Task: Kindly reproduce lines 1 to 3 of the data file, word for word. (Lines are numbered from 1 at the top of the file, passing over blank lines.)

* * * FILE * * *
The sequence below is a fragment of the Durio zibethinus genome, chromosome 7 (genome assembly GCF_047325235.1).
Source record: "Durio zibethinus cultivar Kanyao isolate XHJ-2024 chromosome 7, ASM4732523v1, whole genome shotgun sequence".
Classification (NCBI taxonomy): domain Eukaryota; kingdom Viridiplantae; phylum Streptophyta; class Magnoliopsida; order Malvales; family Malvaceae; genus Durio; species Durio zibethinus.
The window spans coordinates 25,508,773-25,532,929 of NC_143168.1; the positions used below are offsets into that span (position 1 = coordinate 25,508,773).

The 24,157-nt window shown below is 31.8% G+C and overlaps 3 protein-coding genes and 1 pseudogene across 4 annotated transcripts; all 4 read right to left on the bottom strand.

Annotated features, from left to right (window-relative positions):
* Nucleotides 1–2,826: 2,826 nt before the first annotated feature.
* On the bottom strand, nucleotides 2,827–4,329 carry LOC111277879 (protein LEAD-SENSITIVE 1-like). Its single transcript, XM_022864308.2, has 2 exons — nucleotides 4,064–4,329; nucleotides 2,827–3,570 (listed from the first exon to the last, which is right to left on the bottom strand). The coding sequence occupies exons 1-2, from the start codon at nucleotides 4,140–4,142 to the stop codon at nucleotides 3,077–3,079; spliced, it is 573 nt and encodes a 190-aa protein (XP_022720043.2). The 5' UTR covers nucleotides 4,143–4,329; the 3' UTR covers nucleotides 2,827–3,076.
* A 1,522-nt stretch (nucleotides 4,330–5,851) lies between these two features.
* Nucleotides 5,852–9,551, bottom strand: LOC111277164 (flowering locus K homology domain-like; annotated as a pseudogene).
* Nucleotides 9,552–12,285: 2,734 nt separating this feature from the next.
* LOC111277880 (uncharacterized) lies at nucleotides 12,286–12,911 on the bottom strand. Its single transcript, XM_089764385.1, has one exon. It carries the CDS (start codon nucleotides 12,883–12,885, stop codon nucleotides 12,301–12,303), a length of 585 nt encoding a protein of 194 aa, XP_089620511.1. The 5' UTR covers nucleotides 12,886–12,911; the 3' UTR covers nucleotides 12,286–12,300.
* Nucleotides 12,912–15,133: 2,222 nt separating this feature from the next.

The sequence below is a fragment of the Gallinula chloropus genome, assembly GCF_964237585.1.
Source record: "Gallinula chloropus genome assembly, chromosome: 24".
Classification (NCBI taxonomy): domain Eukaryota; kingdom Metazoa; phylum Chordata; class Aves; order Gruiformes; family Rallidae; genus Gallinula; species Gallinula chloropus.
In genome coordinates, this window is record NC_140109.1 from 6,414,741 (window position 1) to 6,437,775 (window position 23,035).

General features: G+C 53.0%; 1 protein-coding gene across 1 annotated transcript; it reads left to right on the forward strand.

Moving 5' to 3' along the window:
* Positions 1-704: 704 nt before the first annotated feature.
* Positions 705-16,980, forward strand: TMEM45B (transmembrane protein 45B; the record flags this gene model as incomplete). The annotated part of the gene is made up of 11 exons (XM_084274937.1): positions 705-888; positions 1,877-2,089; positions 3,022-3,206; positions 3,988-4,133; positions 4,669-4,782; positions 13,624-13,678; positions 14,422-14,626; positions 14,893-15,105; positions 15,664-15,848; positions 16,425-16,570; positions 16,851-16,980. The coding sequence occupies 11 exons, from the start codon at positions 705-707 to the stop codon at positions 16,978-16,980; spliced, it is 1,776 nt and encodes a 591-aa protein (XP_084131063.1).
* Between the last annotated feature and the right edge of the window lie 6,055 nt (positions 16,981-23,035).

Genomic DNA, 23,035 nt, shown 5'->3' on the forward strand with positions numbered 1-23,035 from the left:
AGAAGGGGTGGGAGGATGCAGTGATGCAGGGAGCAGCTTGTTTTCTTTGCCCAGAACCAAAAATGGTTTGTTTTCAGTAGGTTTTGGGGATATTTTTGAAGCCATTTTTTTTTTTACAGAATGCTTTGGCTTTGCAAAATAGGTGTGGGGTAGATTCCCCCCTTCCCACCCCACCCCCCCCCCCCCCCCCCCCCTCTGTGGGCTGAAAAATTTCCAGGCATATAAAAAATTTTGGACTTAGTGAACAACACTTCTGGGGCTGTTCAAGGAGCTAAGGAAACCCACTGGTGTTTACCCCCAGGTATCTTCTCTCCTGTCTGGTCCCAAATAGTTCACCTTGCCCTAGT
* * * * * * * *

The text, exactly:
The sequence below is a fragment of the Durio zibethinus genome, chromosome 7 (genome assembly GCF_047325235.1).
Source record: "Durio zibethinus cultivar Kanyao isolate XHJ-2024 chromosome 7, ASM4732523v1, whole genome shotgun sequence".
Classification (NCBI taxonomy): domain Eukaryota; kingdom Viridiplantae; phylum Streptophyta; class Magnoliopsida; order Malvales; family Malvaceae; genus Durio; species Durio zibethinus.